Property developers and property brokers say there was less activity in the private rented housing sector in January, continuing a steady build up from the previous December. Leedon Green condominiums in Singapore saw the biggest increase in sales, followed by Mandarin Oriental and New Edge towers. Property analysts say the low activity may be due to market saturation in some areas such as the northern part of the city, or the lack of supply in the peripheral areas of Singapore like Orchard Road. Whatever the reason, the January sales figures suggest that builders have not eased off their appetite to build new homes and apartments, despite a recent slump in the industry.
The government has been taking action to attract more domestic labor and curb high unemployment among the Chinese and Indian immigrants who make up most of the population. The recent tightening of the migration policy – a cornerstone of the People’s Republic of China’s decades-long effort to open up its economy – is thought to be having an effect on the foreign workforce in Singapore, making Singaporeans less willing to risk leaving the country to settle down in one of its many suburbs. Some economists also believe the slowdown in the property market is being driven by a phenomenon that economists call “structural unemployment”, whereby workers are losing their jobs because of the global recession and are reluctant to move companies, resulting in fewer opportunities for them outside the job market. Another factor affecting Singapore’s Singapore real estate price growth is the relatively low rate of immigration, at around two percent, compared to the European and American averages.
On a broader scale, the Singaporean economy remains reliant on heavy investment and human capital. The current influx of Chinese and Indians, as well as high numbers of expatriates from South Korea, India, and Pakistan, has helped boost the economy, but the rate of inflow depends on factors such as unemployment and the acceptance of foreign labor into the country. The slowing economy and falling domestic demand has meant that businesses have had to reduce operating costs, and this has affected hiring and salaries, especially for unskilled workers. This, in turn, has led to some employers reducing the number of skilled workers they hire, thereby reducing the employment rate and exacerbating the unemployment problem.
On a more dire note, the slower economic growth and dwindling demand for labor have resulted in an increase in the population of the country’s rural regions. Because Singapore does not have an inclusive national identity, there are marked racial and ethnic gaps in the rental properties on offer. While the majority of the population is Eurasian, there are still significant minorities such as Malayans, Indian, and Chinese who have set up their own communities, competing with each other for the available commercial properties and working the land in the search for work or education. These trends do not bode well for the future of Singapore’s economic development.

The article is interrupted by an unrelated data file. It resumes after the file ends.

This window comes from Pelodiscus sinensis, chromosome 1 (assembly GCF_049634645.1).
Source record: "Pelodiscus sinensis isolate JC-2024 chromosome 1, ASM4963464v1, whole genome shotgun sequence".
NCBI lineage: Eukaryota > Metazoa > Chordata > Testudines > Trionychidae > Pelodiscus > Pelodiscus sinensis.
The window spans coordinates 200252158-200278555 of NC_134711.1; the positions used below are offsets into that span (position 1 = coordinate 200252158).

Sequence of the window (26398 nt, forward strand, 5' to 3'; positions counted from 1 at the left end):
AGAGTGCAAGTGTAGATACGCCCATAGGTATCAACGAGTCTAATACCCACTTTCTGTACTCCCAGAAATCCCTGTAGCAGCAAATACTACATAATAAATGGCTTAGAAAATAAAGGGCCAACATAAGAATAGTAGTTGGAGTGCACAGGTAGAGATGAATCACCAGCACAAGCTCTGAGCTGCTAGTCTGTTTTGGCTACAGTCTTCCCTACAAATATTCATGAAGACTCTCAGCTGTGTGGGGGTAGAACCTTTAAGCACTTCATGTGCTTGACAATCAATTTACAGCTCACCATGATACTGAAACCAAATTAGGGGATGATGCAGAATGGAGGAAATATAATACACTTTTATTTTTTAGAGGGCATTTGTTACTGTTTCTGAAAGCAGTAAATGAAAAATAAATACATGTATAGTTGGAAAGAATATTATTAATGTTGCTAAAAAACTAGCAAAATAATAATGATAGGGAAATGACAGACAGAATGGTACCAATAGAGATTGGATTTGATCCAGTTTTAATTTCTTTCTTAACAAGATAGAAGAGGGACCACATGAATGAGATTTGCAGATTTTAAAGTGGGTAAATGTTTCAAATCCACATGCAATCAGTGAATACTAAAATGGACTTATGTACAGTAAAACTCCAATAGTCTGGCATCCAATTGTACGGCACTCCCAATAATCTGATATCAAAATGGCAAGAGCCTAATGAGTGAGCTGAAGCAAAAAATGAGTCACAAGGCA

On the flip side, Singapore’s economy has been propped up by its steady inflow of foreign labor, especially from Malaysia, India, and the Philippines. This influx of labor, combined with the continuing inflow of immigrants from other nations, has kept employment rates stable and inflow of people of different races at a reasonable level. The only potential problem on the horizon is the possibility of an increase in the inflow of illegal aliens, as the authorities are taking precautionary measures to curb the entry of unauthorized immigrants into the country. However, given the relatively lenient attitude Singaporean authorities have shown in allowing foreign workers, even illegal aliens, to work in the country, the spectre of an inflow of unskilled workers is negligible.
All in all, while the inflow of workers has buoyed the economy of Singapore, the slowing of that economy has implications far beyond the property market. For instance, when Singaporeans are unable to find jobs in the city due to the shortage of workers, the result is an increase in unemployment throughout the country. While the native workers are unemployed, companies in Singapore have to rely on foreign labor to fill vacant positions, thereby driving up the cost of labor in the country, something that is bound to adversely affect the domestic economy. Ultimately, whatever the impact of the inflow of immigrants and their subsequent impact on the employment rates and the real estate prices of Singapore, the overall impact on the national economy is negative.